Alternative Dispute Resolution (ADR)
Child Custody In Wisconsin
Wisconsin Child Support
Asset and Debt Division
- ADR Available: Yes
- Fault or No Fault: No Fault
- Parenting Plan Required: Yes
- Property Distribution: Community
Grounds For Divorce
In Wisconsin, no-fault laws apply to couples filing for divorce. This means it is not necessary to prove a spouse’s behavior is the reason for the demise of the partnership. On the paperwork for divorce, the official ground is that the relationship is “irretrievably broken.”
The Types Of Divorce
The type of divorce that is filed will depend on whether or not spouses agree on all matters. There are two types of divorce in the Wisconsin court system:
- Joint Petition – In this type, the petitioner and the respondent agree on property division, custody arrangements and alimony, among other aspects.
- Contested Petition – When only one spouse wants the divorce, or issues are not agreed upon, a contested petition is the format that needs to be filed with the court.
When one party doesn’t want the divorce and has no interest in participating in the legal process, a default proceeding may be necessary. In a default divorce, the filing spouse will be awarded all of the terms that were originally requested in the petition.
Divorce Waiting Period
There is a 120-day waiting period from the time the divorce is filed to when a decree can be finalized. One of the parties must have been a resident of the state six months prior and also have lived in the respective county for 30 days before filing.
Wisconsin courts use alternative dispute resolution as a method to help couples reach consensus on divorce issues. In ADR, the goal is to avoid a lengthy court process, which will typically save time and money. In this approach a mediator can help to promote effective communication between the spouses, explore options to resolve differences and facilitate solutions that work for the family involved. Some of the common types of Wisconsin ADR are:
- Arbitration – A neutral third party, often a judge, will listen to both sides and then decide on the outcome. Spouses have the option of having legally binding results or can participate in ADR that ends in only a recommendation. In nonbinding ADR, a court trial is often needed.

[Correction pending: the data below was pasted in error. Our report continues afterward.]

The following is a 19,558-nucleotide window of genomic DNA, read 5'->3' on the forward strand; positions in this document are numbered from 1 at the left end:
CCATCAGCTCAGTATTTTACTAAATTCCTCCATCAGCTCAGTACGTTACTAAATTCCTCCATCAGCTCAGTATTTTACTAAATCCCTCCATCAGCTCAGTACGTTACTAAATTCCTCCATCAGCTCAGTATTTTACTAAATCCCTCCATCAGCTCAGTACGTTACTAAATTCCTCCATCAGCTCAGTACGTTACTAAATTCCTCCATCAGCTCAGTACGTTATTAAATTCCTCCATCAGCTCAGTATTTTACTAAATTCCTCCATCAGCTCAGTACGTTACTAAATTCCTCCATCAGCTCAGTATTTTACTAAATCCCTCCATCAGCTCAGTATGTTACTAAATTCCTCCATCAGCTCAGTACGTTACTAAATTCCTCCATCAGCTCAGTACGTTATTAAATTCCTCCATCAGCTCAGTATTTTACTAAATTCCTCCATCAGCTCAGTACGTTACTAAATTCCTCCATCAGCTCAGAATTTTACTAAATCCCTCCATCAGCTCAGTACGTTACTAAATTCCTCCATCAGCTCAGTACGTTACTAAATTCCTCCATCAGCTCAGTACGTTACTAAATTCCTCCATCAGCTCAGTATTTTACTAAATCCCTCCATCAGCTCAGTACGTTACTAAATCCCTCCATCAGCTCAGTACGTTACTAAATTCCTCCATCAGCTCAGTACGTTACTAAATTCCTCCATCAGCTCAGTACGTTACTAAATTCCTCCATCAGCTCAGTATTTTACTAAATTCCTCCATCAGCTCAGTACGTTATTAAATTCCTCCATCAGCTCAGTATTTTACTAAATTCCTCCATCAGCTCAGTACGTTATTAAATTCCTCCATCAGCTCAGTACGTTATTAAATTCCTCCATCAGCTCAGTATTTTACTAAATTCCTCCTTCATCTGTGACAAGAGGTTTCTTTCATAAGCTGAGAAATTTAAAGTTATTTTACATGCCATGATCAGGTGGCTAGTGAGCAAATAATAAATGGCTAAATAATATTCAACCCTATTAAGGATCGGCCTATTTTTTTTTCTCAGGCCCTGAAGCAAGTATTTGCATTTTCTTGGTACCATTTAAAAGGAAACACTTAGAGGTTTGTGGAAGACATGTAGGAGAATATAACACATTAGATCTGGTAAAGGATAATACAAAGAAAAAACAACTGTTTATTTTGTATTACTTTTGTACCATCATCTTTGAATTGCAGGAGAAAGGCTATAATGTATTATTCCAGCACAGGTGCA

- Mediation – In mediation, a neutral third party will help spouses communicate in a productive manner to achieve agreements on divorce issues.
- Collaborative Divorce – When a couple chooses a collaborative process, each party enlists his or her own attorney. Both parties must agree to avoid a trial and, if the collaborative format doesn’t work, each spouse must start again with different legal representation.
When a partnership is over, a divorce is not the only option. The path that is chosen will depend on the circumstances of each situation and the goals of the parties involved. Although more uncommon, an annulment can be filed to end a marriage. A legal separation may serve the needs of some couples better than a divorce can.
In Wisconsin, the residency requirements are the same for a legal separation as for a divorce – six months of residency in the state and 30 days in the county in which the petition is filed. Although divorce-related issues like child custody and property allocation are settled in a legal separation, the parties remain married. This might be a good option for those not wanting to end the marriage for religious, financial or personal reasons.
If spouses are interested in reconciling the marriage, they may do so at any time while being legally separated. However, if the relationship remains broken and only one spouse wants a divorce while in a legal separation, the waiting period is one full year from the time the petition to separate was filed.